Stand Tall is a new musical with music by Aldie Chalmers and Sandy Chalmers and book and lyrics by Lee Wyatt-Buchan. This production is directed by Simon Greiff.
It is a modern re-telling of the Biblical story of David and Goliath with a contemporary rock score. Here, David (Ryan O’Donnell) is a shepherd by day and a rock star by night. His life is alright until the mystical Black Sheep (Keisha Amponsa-Banson) chooses him to become the new King. He isn’t so sure about that, especially as he is also in love with Princess Mia (Natasha Barnes), the daughter of King Saul (Martin Pirongs). When word gets around that he is supposed to be the new King, Goliath (Jack Shalloo) becomes jealous and angry and starts to threaten and attack David. He finally challenges him to a guitar battle to decide who should become King and get Princess Mia. David has only one option: He needs to stand tall!
I did enjoy this musical, probably more than some other rock musicals out there (which shall remain unnamed). There are some good songs in it. I especially liked Goliath’s Song, Hold Me/Don’t Cry and of course the title song Stand Tall. Having said that, I don’t think they were very memorable though and I think the different styles don’t add anything to the musical, apart from making it appear very fragmented.
Ryan O’Donnell makes a great David and he’s got a very good voice. He was very believable and I especially liked his interactions with the Black Sheep.
Keisha Amponsa-Banson as the Black Sheep acts as a sort of narrator to the whole story, she holds it together and keeps it going. She’s got an incredible voice and has some great one-liners.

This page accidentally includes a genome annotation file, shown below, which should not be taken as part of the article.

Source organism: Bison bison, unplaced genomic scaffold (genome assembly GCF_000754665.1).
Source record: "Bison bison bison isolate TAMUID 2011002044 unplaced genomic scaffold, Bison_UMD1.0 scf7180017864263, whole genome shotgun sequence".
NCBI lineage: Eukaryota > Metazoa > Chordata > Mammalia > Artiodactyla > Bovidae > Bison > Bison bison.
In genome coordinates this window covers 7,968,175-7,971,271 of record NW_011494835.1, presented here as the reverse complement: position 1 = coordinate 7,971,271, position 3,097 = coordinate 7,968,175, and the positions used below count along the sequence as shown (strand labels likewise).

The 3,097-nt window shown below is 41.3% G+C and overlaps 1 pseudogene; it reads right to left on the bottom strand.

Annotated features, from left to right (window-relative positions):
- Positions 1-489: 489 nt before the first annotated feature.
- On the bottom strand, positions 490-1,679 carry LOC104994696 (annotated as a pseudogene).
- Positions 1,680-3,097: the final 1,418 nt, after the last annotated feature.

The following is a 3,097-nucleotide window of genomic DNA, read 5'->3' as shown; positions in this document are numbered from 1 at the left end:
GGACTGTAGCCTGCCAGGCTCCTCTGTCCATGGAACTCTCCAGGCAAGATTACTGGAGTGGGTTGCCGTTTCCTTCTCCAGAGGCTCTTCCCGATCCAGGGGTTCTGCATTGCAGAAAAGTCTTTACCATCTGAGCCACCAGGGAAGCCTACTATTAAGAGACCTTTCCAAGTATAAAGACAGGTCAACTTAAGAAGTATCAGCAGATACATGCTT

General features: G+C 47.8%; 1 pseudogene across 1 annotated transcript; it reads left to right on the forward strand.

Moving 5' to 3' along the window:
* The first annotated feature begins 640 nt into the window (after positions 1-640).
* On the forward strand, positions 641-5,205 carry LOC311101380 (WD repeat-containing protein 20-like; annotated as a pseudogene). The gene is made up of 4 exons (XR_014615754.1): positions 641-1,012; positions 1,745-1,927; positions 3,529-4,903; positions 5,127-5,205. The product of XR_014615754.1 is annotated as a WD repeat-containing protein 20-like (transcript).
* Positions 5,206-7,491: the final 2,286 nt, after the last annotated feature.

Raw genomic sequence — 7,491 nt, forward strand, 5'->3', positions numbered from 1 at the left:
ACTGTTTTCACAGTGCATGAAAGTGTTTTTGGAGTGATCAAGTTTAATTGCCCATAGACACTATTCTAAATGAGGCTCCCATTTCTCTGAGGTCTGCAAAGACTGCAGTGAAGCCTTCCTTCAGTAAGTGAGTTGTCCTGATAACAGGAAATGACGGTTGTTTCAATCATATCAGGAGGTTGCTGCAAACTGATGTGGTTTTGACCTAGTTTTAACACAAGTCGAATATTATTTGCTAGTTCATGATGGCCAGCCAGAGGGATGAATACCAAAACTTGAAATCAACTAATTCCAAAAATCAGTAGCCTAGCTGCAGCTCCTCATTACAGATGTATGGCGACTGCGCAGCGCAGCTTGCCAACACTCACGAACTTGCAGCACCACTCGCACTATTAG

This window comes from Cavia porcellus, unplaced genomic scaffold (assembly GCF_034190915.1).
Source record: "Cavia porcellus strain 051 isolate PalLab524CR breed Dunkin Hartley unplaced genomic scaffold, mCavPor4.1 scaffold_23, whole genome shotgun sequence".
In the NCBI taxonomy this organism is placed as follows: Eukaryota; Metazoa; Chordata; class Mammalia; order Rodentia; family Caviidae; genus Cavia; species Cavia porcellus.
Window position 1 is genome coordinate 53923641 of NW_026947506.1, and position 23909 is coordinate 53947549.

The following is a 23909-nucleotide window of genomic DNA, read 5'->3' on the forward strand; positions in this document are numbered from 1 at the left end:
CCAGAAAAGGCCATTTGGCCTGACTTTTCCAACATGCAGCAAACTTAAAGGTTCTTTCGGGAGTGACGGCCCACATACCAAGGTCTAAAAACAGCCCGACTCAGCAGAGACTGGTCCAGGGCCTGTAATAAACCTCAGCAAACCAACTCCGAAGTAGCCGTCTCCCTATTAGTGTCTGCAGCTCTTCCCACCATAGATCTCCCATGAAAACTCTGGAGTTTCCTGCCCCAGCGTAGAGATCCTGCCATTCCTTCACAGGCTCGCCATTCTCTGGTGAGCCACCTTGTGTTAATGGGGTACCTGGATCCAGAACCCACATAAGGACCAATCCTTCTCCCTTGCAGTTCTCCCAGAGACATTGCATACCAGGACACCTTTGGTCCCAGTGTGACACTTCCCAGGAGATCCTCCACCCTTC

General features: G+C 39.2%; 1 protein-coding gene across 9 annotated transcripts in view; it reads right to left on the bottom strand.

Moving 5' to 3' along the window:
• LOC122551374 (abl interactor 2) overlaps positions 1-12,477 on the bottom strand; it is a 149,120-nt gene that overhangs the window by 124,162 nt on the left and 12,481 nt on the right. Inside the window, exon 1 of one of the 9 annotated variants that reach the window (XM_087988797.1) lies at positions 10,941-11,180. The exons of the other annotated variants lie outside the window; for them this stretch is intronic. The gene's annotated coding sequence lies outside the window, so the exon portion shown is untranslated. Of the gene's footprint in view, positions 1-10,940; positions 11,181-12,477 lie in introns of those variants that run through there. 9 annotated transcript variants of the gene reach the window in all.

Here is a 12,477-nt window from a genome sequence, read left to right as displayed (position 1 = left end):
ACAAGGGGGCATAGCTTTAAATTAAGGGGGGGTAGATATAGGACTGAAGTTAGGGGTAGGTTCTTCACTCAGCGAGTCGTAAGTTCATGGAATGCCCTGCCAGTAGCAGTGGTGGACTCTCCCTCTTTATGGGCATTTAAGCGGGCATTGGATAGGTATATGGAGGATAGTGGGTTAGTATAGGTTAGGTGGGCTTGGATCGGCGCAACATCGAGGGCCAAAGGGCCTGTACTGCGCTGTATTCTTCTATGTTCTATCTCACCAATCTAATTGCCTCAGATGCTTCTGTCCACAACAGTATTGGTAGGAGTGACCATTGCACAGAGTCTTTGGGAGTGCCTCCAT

Natasha Barnes as Princess Mia has a very sweet voice and I liked her performance a lot. Personally, I find Mia not a very interesting character, but she made the most of it. She and Ryan O’Donnell had great chemistry and I loved their duet towards the end of the show (So Indecisive).
I loved Jack Shalloo’s Goliath. He always seems to play a similar type of character, but he was great. Menacing, but also vulnerable. He’s got a very distinctive voice and it suited these songs perfectly.
I wasn’t too keen on Martin Pirongs, who plays King Saul, Cassius and Jessie (the fathers of Goliath and David). There was absolutely nothing wrong with his performance, so I think the main reason for this was the he was very quiet and I found it hard to hear him most of the time. Out of the three parts I probably preferred his King Saul.
Despite all this, I left the theatre not really knowing what to think of the musical and it took me a while to figure out what it was. I personally find the story and most of the characters too simplistic. It isn’t bad, but they could have made so much more out of it. I thought the characters weren’t really three-dimensional, with the exception of Goliath and, to a lesser extent, David. This made it difficult for me to really get “into” the story. The cast worked very well together and you couldn’t tell it was the first ever performance, but there was just something missing. I somehow expected to be more moved by it, as it sounds so promising. Yes, there is an anti-bullying message, but it could have been explored more. There is a lot more focus on David’s self-esteem issues and Goliath’s abusive father. So for me, while I liked the concept of the show, it was a bit of a missed opportunity.
However, as I said before, I did enjoy it and the story isn’t in any way worse compared to those unnamed rock musicals, but I think it needs a lot of reworking.
The musical runs until the 12th November 2011 at the Landor Theatre in Clapham (which is a lovely venue by the way, by far my favourite fringe theatre!). There is also a four track studio recording (with a different cast) available, which can be purchased here.